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Coping with the weapons of tomorrow: ethics and rules

In association with BBC World Service Radio and the International Committee of the Red Cross

Panel one - the ethics of weapon design: Col (rtd) John Alexander|; General (rtd) Sir Hugh Beach|; Dr Robin Coupland|; Professor Malcolm Dando|

Panel two - stopping the flow: Dr Trevor Findlay|; Jozef Goldblat|; Peter Herby|

Moderator: Sheena McDonald
Chair: Professor Conor Gearty, Centre for the Study of Human Rights
May 2003

The use of armed violence to solve human problems is still very much part and parcel of today's world. Conflict as a means to an end is a chosen course for hundreds of thousands of people, be they combatants, non-combatants, or perhaps something between the two. But rarely has conflict been under so close a scrutiny from all levels of society as it is now. The most obvious questions, of course, concern the practical and ethical worth of conflict as a tool for solving difficult problems. War and conflict will not, however, disappear from our global environment and, perhaps more than ever, we need to contain the effects of armed violence. In this sense, it is always necessary to scrutinise the mechanical and legal parameters available to those who must fight.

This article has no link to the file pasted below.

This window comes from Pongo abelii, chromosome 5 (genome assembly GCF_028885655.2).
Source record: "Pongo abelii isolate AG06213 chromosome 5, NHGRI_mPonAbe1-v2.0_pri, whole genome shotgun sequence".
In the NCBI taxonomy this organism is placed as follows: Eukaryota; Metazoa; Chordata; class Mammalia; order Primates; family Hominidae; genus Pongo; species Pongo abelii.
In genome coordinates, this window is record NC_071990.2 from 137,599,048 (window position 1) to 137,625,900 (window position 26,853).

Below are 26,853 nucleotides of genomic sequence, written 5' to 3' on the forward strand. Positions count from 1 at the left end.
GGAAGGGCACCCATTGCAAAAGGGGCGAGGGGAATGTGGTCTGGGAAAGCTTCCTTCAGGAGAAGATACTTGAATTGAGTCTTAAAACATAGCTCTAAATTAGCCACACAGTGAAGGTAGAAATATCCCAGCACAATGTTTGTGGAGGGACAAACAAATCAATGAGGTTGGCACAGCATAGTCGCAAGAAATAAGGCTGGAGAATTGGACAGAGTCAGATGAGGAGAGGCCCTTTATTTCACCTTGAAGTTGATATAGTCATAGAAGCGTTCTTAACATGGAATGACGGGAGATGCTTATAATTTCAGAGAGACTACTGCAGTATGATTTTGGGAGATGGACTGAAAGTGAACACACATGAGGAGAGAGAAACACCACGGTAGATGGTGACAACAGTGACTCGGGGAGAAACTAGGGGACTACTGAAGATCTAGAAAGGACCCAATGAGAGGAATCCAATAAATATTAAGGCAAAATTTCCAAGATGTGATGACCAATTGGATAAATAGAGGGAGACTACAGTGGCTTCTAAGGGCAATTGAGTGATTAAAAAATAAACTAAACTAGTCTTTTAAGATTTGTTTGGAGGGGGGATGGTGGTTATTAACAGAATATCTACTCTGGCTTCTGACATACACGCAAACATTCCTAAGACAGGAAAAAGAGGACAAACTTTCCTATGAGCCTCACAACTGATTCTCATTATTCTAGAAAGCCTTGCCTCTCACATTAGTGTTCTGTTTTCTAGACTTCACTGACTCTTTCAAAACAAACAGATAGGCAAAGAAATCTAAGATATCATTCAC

This event will consist of two separate panels of speakers who will consider the kinds of weapons the world is having to deal with at present and which it is clear it will have to confront in the future. The panels will examine the life of a weapon, from conceptualisation to deployment and, in doing so, will consider the impact of international law and codes of ethics upon scientists and governments

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